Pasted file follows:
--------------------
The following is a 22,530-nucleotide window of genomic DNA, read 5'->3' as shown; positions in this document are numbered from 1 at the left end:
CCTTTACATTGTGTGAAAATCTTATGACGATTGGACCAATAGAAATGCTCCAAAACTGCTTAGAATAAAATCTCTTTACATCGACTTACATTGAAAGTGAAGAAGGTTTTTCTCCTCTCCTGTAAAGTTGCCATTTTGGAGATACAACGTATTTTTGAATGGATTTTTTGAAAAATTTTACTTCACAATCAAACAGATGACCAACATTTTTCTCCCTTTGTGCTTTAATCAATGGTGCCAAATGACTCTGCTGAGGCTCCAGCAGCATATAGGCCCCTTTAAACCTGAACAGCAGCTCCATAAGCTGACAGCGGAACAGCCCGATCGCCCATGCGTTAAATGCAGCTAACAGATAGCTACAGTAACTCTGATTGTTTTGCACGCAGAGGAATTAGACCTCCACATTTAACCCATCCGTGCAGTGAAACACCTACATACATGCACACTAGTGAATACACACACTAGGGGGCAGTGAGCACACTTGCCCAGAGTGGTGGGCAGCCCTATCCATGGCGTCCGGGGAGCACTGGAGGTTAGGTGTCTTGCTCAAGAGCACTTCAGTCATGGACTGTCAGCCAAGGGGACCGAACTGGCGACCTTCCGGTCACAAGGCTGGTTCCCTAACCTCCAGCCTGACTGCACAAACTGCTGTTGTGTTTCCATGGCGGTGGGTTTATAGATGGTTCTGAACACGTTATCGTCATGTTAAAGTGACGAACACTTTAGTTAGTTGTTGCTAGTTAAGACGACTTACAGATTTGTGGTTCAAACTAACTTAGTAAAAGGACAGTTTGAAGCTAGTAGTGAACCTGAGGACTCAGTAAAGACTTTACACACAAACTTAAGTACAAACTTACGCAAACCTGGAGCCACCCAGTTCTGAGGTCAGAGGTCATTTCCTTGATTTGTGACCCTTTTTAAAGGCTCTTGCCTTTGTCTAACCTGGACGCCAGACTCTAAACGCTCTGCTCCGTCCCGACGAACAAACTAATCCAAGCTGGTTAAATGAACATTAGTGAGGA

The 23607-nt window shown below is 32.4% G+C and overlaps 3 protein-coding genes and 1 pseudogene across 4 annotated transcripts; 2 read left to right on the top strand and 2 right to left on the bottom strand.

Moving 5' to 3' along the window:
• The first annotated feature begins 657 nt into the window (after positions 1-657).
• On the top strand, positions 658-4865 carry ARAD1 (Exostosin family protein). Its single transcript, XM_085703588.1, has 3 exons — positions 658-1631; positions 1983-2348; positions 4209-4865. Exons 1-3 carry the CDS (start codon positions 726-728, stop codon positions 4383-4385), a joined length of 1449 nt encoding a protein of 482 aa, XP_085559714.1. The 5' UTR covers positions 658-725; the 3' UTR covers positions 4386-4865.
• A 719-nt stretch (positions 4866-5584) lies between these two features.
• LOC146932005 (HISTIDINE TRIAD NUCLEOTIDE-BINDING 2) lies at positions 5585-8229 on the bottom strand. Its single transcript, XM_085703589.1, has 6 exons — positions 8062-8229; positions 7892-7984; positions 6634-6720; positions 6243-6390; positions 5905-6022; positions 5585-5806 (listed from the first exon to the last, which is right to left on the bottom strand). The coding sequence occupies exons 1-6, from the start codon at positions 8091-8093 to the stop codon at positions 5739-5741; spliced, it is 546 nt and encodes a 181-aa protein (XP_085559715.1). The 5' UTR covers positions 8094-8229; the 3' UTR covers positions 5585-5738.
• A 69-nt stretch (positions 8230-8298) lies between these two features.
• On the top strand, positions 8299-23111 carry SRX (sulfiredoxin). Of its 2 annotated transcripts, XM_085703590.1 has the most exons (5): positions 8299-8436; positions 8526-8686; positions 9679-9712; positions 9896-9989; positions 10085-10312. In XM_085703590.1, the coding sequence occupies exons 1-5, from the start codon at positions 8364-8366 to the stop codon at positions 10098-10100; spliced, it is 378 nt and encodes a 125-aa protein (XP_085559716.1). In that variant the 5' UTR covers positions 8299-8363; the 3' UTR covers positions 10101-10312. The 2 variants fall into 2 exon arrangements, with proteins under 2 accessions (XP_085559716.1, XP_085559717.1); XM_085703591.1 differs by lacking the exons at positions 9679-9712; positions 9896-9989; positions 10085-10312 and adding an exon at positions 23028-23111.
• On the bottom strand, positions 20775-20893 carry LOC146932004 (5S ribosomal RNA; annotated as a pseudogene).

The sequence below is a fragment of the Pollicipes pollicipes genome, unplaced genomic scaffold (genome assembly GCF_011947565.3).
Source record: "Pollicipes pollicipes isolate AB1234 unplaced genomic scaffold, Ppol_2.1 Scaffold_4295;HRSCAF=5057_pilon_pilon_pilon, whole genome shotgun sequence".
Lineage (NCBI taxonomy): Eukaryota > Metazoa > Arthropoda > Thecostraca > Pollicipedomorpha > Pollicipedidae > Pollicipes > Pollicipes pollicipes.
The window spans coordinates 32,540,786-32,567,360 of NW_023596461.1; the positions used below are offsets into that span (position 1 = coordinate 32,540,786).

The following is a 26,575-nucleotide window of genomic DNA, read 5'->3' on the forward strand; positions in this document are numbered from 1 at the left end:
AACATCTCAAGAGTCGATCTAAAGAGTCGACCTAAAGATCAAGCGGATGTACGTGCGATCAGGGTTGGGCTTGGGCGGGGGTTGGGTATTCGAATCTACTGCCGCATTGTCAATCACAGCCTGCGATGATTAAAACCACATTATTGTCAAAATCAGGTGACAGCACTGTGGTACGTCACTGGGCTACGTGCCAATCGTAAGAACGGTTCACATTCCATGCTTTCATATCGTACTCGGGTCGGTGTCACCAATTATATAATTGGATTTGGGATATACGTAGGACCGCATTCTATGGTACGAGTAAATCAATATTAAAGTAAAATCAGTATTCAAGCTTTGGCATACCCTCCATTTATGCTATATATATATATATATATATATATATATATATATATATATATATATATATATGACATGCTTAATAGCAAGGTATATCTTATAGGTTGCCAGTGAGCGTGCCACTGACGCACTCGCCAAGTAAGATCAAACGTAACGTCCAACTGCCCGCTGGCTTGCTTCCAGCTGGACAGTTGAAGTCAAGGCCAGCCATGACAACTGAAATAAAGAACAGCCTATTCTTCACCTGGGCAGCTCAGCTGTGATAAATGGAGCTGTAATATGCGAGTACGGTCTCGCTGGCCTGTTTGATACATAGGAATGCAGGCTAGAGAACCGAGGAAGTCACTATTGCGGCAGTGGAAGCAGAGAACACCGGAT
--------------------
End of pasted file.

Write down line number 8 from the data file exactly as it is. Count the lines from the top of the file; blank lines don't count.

• LOC146932005 (HISTIDINE TRIAD NUCLEOTIDE-BINDING 2) lies at positions 5585-8229 on the bottom strand. Its single transcript, XM_085703589.1, has 6 exons — positions 8062-8229; positions 7892-7984; positions 6634-6720; positions 6243-6390; positions 5905-6022; positions 5585-5806 (listed from the first exon to the last, which is right to left on the bottom strand). The coding sequence occupies exons 1-6, from the start codon at positions 8091-8093 to the stop codon at positions 5739-5741; spliced, it is 546 nt and encodes a 181-aa protein (XP_085559715.1). The 5' UTR covers positions 8094-8229; the 3' UTR covers positions 5585-5738.